•   In some Member States, practice in law enforcement can mean that street-based sleeping has criminogenic dimensions, i.e., it is shaped in part by laws and the implementation of those laws. However, the criminalisation of homelessness and the associations between criminality and homelessness are different issues. There is no real evidence to suggest that the associations between high rates of contact with criminal justice systems among high cost, high risk people experiencing homelessness stems from their being arrested and imprisoned for being homeless, rather there is a broad association between low level, repeated criminal activity and recurrent and sustained homelessness.

•   Inadequate, inconsistent, and under-resourced support for prisoners who were at risk of homelessness when they left prison was widely reported. Member States with highly integrated and well-resourced systems of reintegration for ex-prisoners were the exception. Shortfalls between what was supposed to happen when someone was about to leave prison and the actual practice in prison, parole, and probation were reported in several Member States. Some European countries had prison systems that were generally overwhelmed and unable to deliver rehabilitation and resettlement because they were overcrowded.

•   There was widespread policy awareness that stable housing was a prerequisite if policy and practice were to prevent recidivism (reoffending) among ex-prisoners. The logic being followed was that, without a stable home, reintegration could not be successful and, without reintegration, the risks of returning to prison were high. However, while several Member States and the other European countries in this research were reported as accepting this principle, they were often described as not implementing the policy and practice that would actually deliver stable housing solutions for ex-prisoners on a reliable basis.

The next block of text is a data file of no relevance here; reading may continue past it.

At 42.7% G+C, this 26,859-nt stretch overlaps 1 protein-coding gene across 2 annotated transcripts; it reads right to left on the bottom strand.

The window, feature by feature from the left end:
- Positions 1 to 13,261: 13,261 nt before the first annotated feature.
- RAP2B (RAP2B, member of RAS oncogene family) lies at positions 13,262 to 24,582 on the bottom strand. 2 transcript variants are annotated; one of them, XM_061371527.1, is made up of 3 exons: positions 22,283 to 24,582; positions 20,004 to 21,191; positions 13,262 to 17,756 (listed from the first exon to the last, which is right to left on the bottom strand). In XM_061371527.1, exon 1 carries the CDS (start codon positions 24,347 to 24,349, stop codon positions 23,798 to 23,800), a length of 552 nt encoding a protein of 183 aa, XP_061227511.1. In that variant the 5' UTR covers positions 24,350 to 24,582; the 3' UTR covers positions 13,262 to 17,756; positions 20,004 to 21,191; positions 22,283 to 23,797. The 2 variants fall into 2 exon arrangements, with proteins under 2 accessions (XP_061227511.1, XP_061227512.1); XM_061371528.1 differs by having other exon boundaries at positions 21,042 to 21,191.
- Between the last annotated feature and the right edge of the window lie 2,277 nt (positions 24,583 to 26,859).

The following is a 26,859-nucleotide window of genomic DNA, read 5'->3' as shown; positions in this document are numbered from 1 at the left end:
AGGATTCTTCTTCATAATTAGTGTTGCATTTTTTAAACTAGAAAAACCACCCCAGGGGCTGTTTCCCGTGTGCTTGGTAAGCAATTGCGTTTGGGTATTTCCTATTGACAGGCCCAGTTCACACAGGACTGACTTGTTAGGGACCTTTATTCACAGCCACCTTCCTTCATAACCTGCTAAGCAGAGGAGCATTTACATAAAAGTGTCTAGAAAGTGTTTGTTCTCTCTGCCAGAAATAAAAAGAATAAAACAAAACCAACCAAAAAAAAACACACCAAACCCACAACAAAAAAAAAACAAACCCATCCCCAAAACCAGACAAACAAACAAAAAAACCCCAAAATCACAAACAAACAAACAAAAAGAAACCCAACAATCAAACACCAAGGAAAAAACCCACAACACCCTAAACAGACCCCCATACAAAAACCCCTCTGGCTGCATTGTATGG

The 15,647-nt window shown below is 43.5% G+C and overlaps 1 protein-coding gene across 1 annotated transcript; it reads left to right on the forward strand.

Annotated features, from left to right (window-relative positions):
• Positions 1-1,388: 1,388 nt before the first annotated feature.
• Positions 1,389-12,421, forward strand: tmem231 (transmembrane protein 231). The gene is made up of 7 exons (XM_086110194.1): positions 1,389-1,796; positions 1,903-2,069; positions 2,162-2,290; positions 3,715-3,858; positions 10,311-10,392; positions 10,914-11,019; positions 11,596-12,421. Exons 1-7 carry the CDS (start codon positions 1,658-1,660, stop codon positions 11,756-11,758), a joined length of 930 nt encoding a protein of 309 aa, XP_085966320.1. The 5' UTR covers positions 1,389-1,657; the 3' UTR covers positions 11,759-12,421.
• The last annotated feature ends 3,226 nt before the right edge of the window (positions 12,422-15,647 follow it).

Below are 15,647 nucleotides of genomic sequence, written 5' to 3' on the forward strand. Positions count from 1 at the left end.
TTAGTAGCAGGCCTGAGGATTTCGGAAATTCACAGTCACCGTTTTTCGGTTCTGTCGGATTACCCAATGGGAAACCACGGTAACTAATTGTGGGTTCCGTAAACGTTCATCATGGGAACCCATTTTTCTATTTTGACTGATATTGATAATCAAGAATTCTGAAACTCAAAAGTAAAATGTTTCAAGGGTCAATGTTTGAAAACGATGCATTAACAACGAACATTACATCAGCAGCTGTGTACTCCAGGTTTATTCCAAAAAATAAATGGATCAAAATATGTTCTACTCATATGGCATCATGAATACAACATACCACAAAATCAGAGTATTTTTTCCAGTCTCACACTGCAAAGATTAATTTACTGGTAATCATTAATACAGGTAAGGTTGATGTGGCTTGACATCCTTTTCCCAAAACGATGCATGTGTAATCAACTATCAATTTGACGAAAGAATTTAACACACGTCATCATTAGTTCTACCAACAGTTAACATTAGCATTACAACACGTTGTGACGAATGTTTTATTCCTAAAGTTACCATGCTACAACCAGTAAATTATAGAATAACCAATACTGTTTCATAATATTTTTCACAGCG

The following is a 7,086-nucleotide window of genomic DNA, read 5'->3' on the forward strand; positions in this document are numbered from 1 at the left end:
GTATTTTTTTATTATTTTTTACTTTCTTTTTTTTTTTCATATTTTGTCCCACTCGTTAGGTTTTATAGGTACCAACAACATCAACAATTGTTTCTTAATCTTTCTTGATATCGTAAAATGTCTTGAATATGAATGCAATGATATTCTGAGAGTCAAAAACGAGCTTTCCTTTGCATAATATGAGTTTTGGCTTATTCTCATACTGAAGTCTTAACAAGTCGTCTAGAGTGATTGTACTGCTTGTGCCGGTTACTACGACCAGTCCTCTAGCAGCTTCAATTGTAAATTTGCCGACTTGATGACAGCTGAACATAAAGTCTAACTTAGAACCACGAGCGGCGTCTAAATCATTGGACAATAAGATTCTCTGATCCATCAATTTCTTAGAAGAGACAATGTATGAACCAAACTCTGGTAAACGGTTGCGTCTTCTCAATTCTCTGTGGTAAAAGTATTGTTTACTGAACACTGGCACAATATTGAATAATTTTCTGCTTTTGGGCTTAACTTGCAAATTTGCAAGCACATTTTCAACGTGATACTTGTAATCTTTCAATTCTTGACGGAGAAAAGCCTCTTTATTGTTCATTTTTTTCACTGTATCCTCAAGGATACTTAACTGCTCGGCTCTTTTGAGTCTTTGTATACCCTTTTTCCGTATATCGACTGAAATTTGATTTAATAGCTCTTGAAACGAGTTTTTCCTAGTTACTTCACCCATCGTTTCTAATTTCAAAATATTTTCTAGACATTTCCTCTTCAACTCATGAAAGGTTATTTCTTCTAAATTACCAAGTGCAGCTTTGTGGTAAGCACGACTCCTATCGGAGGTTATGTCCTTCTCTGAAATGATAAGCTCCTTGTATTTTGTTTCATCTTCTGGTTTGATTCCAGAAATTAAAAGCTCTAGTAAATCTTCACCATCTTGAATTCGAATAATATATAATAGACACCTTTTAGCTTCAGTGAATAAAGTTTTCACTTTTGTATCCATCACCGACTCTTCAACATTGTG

•   Reports of systems being siloed and uncoordinated were also widespread. There was generally no single authority or set of dedicated resources that had full responsibility for the process of ensuring housing was in place for ex-prisoners. Evidence of somewhat confused and haphazard sounding processes was more widespread than reports of highly integrated structures that ensured the right mix of agencies and services were in place.

•   Outcomes for ex-prisoners who were at risk of homelessness were reported as too often being largely, or wholly, reliant on the degree of familial and broader social support they could access on leaving prison. Access to specialist projects for ex-prisoners designed to prevent homelessness, where such services were available, was often erratic and highly limited.

•   Requirements for local connection in order to access housing and social protection services sometimes had the potential to influence housing and other outcomes for ex-prisoners who could not demonstrate a clear link to a specific municipality or local authority. If systems were organised nationally, e.g., there was no requirement to have a local connection to access welfare benefits or other support, this was less of an issue, something that was equally the case if specific arrangements to support ex-prisoners were in place.

•   For a minority of ex-prisoners who are classified as potentially dangerous on release from prison, a policy failure to prevent homelessness represents potential risks to public safety. Ex-prisoners who represent potential risks to public safety who begin living on the street or experiencing hidden homelessness can quickly go off grid, i.e., they can become lost to public services and administration.